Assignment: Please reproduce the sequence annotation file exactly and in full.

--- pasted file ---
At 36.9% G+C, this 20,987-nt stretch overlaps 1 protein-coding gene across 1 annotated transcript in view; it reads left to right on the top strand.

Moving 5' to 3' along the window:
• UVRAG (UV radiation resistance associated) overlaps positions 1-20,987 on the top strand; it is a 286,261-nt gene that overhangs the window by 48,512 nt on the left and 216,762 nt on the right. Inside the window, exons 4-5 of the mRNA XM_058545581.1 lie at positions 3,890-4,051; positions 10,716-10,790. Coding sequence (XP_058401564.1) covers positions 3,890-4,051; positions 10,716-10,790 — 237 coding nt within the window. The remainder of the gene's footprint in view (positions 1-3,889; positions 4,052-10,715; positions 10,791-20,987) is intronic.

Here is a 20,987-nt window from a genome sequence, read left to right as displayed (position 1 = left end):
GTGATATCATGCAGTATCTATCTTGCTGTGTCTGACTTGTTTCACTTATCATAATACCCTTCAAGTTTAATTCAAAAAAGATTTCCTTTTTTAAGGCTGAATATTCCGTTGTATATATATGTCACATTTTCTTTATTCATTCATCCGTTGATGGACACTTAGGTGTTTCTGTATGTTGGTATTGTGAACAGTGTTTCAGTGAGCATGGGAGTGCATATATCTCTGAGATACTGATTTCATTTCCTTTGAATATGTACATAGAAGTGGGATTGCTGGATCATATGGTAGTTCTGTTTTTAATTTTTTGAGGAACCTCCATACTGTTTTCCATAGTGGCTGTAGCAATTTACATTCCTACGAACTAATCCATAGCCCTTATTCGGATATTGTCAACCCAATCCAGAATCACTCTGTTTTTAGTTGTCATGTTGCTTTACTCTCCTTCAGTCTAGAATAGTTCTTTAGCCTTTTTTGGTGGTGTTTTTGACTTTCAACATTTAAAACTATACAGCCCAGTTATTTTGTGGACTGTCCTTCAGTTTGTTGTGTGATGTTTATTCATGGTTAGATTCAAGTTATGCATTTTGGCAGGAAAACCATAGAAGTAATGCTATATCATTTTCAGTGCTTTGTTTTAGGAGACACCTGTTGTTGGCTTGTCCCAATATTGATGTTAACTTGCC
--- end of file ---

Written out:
At 36.9% G+C, this 20,987-nt stretch overlaps 1 protein-coding gene across 1 annotated transcript in view; it reads left to right on the top strand.

Moving 5' to 3' along the window:
• UVRAG (UV radiation resistance associated) overlaps positions 1-20,987 on the top strand; it is a 286,261-nt gene that overhangs the window by 48,512 nt on the left and 216,762 nt on the right. Inside the window, exons 4-5 of the mRNA XM_058545581.1 lie at positions 3,890-4,051; positions 10,716-10,790. Coding sequence (XP_058401564.1) covers positions 3,890-4,051; positions 10,716-10,790 — 237 coding nt within the window. The remainder of the gene's footprint in view (positions 1-3,889; positions 4,052-10,715; positions 10,791-20,987) is intronic.

Here is a 20,987-nt window from a genome sequence, read left to right as displayed (position 1 = left end):
GTGATATCATGCAGTATCTATCTTGCTGTGTCTGACTTGTTTCACTTATCATAATACCCTTCAAGTTTAATTCAAAAAAGATTTCCTTTTTTAAGGCTGAATATTCCGTTGTATATATATGTCACATTTTCTTTATTCATTCATCCGTTGATGGACACTTAGGTGTTTCTGTATGTTGGTATTGTGAACAGTGTTTCAGTGAGCATGGGAGTGCATATATCTCTGAGATACTGATTTCATTTCCTTTGAATATGTACATAGAAGTGGGATTGCTGGATCATATGGTAGTTCTGTTTTTAATTTTTTGAGGAACCTCCATACTGTTTTCCATAGTGGCTGTAGCAATTTACATTCCTACGAACTAATCCATAGCCCTTATTCGGATATTGTCAACCCAATCCAGAATCACTCTGTTTTTAGTTGTCATGTTGCTTTACTCTCCTTCAGTCTAGAATAGTTCTTTAGCCTTTTTTGGTGGTGTTTTTGACTTTCAACATTTAAAACTATACAGCCCAGTTATTTTGTGGACTGTCCTTCAGTTTGTTGTGTGATGTTTATTCATGGTTAGATTCAAGTTATGCATTTTGGCAGGAAAACCATAGAAGTAATGCTATATCATTTTCAGTGCTTTGTTTTAGGAGACACCTGTTGTTGGCTTGTCCCAATATTGATGTTAACTTGCC